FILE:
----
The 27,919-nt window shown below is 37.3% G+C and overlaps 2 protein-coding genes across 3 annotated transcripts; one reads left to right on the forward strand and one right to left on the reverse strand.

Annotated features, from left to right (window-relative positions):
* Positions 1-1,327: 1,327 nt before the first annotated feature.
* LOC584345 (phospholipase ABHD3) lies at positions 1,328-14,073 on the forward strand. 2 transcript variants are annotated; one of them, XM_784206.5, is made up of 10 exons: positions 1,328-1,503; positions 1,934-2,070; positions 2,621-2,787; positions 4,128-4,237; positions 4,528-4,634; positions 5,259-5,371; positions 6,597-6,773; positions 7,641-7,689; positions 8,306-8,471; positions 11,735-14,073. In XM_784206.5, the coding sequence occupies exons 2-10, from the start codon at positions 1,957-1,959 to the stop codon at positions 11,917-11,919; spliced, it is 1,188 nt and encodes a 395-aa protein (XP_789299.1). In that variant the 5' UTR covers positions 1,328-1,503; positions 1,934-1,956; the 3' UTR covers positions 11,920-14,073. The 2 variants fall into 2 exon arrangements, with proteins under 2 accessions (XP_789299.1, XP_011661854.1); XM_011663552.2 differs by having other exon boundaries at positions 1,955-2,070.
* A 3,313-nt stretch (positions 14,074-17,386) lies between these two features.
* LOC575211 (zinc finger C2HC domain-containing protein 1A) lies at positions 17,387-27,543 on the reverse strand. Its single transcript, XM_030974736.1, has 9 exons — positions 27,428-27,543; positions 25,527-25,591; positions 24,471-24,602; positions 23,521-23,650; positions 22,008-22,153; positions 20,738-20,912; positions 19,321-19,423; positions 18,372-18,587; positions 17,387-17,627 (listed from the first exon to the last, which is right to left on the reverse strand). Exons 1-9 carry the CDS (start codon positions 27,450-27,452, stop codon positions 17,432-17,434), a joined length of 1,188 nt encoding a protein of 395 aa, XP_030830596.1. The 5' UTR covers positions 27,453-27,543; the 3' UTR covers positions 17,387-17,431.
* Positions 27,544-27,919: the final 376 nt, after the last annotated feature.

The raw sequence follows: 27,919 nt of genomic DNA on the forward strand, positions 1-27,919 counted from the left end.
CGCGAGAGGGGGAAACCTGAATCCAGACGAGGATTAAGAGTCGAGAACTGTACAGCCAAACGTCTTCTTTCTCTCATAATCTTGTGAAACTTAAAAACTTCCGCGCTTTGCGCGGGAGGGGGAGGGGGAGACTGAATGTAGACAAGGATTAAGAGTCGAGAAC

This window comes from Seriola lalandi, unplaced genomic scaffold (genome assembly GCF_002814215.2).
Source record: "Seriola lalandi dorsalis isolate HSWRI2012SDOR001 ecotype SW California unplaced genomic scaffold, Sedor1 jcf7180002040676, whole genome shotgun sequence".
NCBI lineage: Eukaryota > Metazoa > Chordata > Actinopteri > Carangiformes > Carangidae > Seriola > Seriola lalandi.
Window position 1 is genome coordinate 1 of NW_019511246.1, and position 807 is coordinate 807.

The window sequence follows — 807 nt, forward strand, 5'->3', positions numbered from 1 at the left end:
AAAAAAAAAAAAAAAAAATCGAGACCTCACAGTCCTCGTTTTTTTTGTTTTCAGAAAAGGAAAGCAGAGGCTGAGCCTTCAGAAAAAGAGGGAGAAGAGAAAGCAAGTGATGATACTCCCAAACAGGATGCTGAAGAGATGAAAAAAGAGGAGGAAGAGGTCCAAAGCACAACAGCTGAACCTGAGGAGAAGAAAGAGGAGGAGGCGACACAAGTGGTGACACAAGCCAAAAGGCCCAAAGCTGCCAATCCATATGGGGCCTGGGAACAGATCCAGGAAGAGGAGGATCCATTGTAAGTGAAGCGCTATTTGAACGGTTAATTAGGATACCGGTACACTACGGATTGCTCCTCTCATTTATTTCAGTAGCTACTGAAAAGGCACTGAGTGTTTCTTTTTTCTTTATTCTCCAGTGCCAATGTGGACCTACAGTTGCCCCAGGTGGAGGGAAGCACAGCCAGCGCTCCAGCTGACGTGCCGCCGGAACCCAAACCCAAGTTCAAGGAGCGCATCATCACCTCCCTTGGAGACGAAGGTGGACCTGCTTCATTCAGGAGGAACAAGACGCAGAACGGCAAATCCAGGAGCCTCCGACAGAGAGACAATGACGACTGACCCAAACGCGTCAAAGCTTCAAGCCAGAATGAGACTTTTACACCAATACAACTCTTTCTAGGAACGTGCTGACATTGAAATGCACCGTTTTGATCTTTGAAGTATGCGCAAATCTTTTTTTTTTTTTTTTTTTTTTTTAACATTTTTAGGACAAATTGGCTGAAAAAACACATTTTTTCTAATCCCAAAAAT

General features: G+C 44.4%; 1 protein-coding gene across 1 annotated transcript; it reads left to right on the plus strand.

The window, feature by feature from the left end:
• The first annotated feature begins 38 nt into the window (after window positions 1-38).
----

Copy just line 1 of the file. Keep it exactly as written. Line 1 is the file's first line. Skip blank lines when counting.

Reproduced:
The 27,919-nt window shown below is 37.3% G+C and overlaps 2 protein-coding genes across 3 annotated transcripts; one reads left to right on the forward strand and one right to left on the reverse strand.